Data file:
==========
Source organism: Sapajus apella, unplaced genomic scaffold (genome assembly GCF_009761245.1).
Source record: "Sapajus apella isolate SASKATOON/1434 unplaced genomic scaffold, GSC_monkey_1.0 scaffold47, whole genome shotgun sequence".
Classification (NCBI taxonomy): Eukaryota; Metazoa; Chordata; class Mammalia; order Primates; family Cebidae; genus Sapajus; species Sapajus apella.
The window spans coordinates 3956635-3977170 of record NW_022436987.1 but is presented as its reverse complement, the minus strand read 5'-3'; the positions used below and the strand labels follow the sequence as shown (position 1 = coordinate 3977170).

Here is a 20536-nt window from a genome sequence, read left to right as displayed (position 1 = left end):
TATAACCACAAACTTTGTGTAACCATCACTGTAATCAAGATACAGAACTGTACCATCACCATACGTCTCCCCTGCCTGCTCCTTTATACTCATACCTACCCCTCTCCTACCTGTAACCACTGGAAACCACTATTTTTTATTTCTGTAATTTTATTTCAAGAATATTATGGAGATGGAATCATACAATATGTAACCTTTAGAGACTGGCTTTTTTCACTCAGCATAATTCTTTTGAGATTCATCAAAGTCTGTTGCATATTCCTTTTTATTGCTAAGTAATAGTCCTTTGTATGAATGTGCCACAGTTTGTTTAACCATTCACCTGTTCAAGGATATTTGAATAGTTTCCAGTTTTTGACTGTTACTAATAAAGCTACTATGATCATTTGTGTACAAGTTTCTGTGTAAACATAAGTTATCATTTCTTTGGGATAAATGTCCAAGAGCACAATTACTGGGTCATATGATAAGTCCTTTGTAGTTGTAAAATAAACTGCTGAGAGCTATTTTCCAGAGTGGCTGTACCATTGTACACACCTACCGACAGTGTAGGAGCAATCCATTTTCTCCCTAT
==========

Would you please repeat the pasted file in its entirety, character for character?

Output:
Source organism: Sapajus apella, unplaced genomic scaffold (genome assembly GCF_009761245.1).
Source record: "Sapajus apella isolate SASKATOON/1434 unplaced genomic scaffold, GSC_monkey_1.0 scaffold47, whole genome shotgun sequence".
Classification (NCBI taxonomy): Eukaryota; Metazoa; Chordata; class Mammalia; order Primates; family Cebidae; genus Sapajus; species Sapajus apella.
The window spans coordinates 3956635-3977170 of record NW_022436987.1 but is presented as its reverse complement, the minus strand read 5'-3'; the positions used below and the strand labels follow the sequence as shown (position 1 = coordinate 3977170).

Here is a 20536-nt window from a genome sequence, read left to right as displayed (position 1 = left end):
TATAACCACAAACTTTGTGTAACCATCACTGTAATCAAGATACAGAACTGTACCATCACCATACGTCTCCCCTGCCTGCTCCTTTATACTCATACCTACCCCTCTCCTACCTGTAACCACTGGAAACCACTATTTTTTATTTCTGTAATTTTATTTCAAGAATATTATGGAGATGGAATCATACAATATGTAACCTTTAGAGACTGGCTTTTTTCACTCAGCATAATTCTTTTGAGATTCATCAAAGTCTGTTGCATATTCCTTTTTATTGCTAAGTAATAGTCCTTTGTATGAATGTGCCACAGTTTGTTTAACCATTCACCTGTTCAAGGATATTTGAATAGTTTCCAGTTTTTGACTGTTACTAATAAAGCTACTATGATCATTTGTGTACAAGTTTCTGTGTAAACATAAGTTATCATTTCTTTGGGATAAATGTCCAAGAGCACAATTACTGGGTCATATGATAAGTCCTTTGTAGTTGTAAAATAAACTGCTGAGAGCTATTTTCCAGAGTGGCTGTACCATTGTACACACCTACCGACAGTGTAGGAGCAATCCATTTTCTCCCTAT